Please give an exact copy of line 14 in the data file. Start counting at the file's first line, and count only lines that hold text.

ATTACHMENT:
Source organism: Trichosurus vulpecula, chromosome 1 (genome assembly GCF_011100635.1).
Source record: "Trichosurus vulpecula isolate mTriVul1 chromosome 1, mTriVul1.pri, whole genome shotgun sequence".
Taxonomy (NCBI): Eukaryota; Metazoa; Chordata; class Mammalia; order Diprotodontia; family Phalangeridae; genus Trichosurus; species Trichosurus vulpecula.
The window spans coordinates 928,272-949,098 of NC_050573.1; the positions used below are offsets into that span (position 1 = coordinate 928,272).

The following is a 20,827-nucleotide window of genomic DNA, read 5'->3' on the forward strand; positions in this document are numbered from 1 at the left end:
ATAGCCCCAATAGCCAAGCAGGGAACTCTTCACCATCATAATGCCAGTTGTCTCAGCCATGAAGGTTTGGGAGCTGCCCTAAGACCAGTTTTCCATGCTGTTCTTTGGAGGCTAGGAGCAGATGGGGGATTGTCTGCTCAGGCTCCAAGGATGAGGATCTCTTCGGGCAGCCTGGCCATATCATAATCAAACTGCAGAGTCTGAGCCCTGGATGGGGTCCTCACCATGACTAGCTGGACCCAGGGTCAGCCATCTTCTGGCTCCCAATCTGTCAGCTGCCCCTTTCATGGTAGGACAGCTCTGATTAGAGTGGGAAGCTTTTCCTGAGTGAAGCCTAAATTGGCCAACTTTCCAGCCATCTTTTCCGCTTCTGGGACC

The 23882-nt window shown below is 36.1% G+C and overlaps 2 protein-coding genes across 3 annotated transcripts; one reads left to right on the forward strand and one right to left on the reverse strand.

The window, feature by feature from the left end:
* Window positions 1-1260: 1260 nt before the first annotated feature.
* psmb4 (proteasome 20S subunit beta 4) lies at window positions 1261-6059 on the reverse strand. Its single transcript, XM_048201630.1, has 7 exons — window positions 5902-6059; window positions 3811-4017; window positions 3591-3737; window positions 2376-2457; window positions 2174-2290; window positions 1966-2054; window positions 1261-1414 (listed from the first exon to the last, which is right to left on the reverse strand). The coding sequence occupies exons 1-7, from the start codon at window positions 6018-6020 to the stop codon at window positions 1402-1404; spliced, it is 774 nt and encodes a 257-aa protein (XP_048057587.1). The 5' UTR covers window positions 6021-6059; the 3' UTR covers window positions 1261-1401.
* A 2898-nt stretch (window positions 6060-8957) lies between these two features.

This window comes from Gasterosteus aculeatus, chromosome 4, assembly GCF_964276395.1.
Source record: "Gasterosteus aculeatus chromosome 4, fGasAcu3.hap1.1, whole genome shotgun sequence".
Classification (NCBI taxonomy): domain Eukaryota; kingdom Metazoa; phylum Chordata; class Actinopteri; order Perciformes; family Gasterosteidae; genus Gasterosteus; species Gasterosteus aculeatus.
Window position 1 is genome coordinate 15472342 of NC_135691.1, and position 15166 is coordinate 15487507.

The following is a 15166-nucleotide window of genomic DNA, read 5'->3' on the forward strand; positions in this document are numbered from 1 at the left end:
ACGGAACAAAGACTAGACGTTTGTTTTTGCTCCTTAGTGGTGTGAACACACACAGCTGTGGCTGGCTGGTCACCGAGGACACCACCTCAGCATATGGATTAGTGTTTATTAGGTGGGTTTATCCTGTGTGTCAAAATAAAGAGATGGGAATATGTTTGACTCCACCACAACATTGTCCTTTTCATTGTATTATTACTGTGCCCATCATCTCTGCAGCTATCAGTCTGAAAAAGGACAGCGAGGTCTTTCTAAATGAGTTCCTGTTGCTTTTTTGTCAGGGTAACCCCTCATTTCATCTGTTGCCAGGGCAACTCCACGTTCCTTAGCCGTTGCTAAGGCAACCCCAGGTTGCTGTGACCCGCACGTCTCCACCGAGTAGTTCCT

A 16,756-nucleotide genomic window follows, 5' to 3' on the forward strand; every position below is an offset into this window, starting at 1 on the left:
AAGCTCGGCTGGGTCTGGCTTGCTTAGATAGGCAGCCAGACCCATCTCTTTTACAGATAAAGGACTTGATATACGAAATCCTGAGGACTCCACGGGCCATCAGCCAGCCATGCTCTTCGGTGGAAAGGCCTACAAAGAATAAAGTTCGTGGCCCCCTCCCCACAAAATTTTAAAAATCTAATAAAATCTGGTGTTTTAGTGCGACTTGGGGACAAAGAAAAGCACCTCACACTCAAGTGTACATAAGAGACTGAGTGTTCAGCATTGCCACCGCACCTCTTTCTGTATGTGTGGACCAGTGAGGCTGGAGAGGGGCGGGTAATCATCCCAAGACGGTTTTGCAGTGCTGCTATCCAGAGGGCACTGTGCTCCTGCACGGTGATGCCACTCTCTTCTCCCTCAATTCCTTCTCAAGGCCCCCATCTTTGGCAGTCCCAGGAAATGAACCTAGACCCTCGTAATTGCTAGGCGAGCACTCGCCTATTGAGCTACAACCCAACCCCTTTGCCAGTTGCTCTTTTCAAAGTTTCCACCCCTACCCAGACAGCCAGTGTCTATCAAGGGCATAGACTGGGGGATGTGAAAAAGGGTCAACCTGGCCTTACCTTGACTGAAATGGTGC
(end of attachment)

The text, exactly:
Classification (NCBI taxonomy): domain Eukaryota; kingdom Metazoa; phylum Chordata; class Actinopteri; order Perciformes; family Gasterosteidae; genus Gasterosteus; species Gasterosteus aculeatus.